I have exciting news today about the newest addition to our family: Leo.
Leo is the most adorable pup you’ll ever see, with soft black eyes, a serious gaze, and the softest fur that I want to cuddle all day. He is skinny, with ribs that show through his fur and feel hard against my palms. He loves food, like all dogs do, and wolfs down his meals in seconds. After treading metal bars for the first four months of his life, he loves how the spiky, wintry grass in our backyard feels under his feet. And although he never knew any human kindness before he was rescued and put on a plane to the United States just days ago, he is already beginning to kiss our faces and wag his tail for us. He is figuring out he’s safe and at home, far, far away from the hell that he once lived in.
Leo is a former meat dog from South Korea. As gruesome as that sounds to our ears, dogs are eaten in parts of the world, including China, Korea, Vietnam, and even parts of India. In moral terms, it’s probably no different than eating a pig or a cow or a chicken. But to those of us who share our lives with these friendly, almost-human-without-the-bad-parts creatures, the practice seems incomprehensible.
In South Korea, there are thousands of dog meat farms with hundreds of thousands of dogs awaiting a death sentence. The dogs belong to a variety of breeds: golden retrievers, terriers, Jindos, spaniels, beagles, and Pyrenees, among many others. Despite the tribulations they endure, their spirits are eager to heal: rescuers often recount how they are greeted with excited barks and wags when they visit the farms.
For four long months after he was born, Leo lived in a cold, bleak cage with his mom, Juliet, and dozens of other dogs. This is a relentless, cruel life, before that final, horrifying end. Through heat and freezing cold, the animals are cooped up in their wire cages, with metal wire underfoot instead of solid flooring, cutting into and hurting the dogs’ sensitive paws and bodies. There is no blanket or any cover to shield them from the weather. There are no walks, no frolicking around in the sun, not enough food, and never a human touch of the kindness and companionship that we know dogs crave. When the end comes, it’s a horrible one: the dogs are usually bludgeoned or beaten to death before being skinned and cooked.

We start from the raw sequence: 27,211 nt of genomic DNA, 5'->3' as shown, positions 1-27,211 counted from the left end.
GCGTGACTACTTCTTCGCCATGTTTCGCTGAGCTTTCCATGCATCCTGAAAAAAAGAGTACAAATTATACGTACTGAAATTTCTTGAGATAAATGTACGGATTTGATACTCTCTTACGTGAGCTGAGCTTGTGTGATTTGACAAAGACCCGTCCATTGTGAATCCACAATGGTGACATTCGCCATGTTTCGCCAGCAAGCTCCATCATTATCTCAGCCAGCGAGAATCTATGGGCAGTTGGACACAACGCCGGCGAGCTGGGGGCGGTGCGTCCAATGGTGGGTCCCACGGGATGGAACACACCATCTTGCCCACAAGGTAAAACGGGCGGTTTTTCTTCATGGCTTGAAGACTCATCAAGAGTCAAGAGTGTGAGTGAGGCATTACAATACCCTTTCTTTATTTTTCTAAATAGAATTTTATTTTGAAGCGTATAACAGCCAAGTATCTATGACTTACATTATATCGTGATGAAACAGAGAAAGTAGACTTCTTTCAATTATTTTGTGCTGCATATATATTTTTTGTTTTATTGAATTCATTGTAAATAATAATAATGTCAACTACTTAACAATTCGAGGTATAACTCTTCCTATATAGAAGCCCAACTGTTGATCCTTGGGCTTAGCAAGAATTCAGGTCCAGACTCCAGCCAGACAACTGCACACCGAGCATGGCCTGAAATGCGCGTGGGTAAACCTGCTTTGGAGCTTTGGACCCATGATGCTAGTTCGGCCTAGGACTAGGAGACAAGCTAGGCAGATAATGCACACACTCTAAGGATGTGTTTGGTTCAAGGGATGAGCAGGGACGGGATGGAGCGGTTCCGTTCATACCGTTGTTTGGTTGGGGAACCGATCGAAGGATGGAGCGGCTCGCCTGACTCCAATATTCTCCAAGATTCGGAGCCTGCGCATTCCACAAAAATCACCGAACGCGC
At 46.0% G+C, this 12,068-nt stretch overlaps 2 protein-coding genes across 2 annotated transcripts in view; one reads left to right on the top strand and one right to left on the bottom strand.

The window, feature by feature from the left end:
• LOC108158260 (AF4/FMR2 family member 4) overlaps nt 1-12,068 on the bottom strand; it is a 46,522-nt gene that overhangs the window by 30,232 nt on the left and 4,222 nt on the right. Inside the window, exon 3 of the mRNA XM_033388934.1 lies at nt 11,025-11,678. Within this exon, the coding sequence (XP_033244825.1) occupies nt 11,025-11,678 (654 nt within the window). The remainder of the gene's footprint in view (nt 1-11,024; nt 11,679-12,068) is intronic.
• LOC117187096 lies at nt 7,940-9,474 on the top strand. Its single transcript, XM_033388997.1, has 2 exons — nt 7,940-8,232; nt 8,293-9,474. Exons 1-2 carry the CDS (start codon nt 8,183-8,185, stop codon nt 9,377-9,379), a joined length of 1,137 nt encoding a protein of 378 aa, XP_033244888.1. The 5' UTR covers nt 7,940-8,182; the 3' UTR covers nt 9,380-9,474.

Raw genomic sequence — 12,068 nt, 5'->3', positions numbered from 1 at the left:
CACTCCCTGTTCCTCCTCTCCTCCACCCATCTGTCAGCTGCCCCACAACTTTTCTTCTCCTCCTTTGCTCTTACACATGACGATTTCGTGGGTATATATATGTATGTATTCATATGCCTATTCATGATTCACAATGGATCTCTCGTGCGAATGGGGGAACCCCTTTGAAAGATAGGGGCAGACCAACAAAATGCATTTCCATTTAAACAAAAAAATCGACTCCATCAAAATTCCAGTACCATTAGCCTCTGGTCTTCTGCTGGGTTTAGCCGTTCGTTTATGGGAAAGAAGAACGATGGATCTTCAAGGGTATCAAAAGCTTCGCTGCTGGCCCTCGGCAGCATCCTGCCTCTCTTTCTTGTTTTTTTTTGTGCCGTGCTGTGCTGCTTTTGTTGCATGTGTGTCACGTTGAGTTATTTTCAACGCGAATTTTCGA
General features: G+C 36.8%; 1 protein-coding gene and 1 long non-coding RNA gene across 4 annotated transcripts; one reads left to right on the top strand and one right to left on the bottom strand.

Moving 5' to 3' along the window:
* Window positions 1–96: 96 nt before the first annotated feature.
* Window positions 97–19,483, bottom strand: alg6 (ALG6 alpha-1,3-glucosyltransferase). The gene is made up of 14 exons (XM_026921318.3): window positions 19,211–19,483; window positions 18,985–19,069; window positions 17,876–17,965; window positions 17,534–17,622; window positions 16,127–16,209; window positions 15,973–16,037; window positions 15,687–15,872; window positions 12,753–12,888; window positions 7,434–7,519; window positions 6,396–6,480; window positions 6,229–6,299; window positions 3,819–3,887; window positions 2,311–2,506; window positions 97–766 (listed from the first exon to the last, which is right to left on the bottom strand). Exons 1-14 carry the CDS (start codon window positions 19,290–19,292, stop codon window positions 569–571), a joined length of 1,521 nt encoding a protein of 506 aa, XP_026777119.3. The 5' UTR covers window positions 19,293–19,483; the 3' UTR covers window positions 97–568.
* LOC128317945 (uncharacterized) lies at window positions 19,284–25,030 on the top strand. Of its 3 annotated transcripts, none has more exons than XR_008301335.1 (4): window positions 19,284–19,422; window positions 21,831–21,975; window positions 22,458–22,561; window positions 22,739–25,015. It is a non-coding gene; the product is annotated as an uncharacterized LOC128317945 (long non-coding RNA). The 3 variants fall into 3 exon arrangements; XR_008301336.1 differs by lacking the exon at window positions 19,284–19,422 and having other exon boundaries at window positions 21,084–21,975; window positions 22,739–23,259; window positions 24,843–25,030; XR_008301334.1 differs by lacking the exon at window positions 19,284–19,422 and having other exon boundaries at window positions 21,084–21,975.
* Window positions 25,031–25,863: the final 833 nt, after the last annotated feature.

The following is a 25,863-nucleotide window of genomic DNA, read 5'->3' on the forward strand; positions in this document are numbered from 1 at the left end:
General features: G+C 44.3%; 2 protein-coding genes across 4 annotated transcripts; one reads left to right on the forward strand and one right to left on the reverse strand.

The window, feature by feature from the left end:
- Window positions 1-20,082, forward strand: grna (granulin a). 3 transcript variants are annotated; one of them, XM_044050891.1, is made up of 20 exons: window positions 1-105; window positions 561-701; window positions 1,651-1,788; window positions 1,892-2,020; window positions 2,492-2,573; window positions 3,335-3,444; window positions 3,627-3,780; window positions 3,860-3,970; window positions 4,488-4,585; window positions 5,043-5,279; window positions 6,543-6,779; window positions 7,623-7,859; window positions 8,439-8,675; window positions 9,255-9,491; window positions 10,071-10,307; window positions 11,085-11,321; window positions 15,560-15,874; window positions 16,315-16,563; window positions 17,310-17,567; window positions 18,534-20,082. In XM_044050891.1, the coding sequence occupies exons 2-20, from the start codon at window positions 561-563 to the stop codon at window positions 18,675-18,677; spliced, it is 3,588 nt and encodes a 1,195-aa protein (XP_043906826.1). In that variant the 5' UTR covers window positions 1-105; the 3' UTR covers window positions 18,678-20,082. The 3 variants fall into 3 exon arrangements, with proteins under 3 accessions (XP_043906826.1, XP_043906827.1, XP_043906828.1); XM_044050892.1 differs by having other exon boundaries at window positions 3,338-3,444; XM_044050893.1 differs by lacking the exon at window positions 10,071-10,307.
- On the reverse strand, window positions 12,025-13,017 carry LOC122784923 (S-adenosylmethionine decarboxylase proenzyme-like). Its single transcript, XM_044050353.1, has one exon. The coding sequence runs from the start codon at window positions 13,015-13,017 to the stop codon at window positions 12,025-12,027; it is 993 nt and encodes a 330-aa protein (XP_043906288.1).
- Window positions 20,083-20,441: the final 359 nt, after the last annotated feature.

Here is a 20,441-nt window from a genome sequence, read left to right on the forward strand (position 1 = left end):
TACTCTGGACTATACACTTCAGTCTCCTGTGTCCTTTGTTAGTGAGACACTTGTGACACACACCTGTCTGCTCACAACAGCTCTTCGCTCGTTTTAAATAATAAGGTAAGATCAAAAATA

Leo’s fortune — and the fortunes of 200 other dogs — changed dramatically for the better recently when my colleagues at Humane Society International closed down the meat farm they were living in. HSI has been doing a wonderful job of raising awareness in South Korea about meat dogs as companion animals, and in transitioning farmers who raise dogs for meat to humane livelihoods. Because not all of the dogs find homes locally, due to a local misconception that meat dogs are somehow different from companion dogs, HSI has flown hundreds of the dogs into the United States, Canada, and the United Kingdom where they have been placed for adoption. During his rescue, Leo became a bit of a celebrity and an ambassador for his fellow dogs suffering on meat farms. He was featured in many HSI videos and Facebook livestreams of the rescue and the subsequent transport of the dogs.
Over the past weekend, Desi, Jay and I drove down to the Virginia Beach SPCA, one of the shelters that are placing the dogs for adoption, to bring Leo home. He cowered in the back of his crate, reluctant to let anyone pick him. On the long drive home, our stop at a rest area turned into a near disaster as Leo tried frantically to pull his head out of the leash I was trying to walk him on. Here was another set of humans trying to manipulate his life. But dogs are nothing if not resilient and adaptable: after spending just a single night with us, he greeted us with a happy tail wag the next morning. In the last couple of days he’s been here, he has been warming up to us, and allows us to pet him, scratch his ears, and stroke his fur now. We still need to crate Leo in the house because he’s being potty trained, but instead of cowering in the back of the crate as he once did, he now walks out confidently and happily, eager to go into the backyard and play tag with his new best friend, Lily. In fact, one of the best things about adopting Leo has been that Lily and he are getting along like a house on fire. Maybe he thinks she’s his new mom, because he follows her around like a, well, puppy dog. 🙂
With Lily, Billy, and now Leo, our house, so empty after Opie passed away last year, is full once again.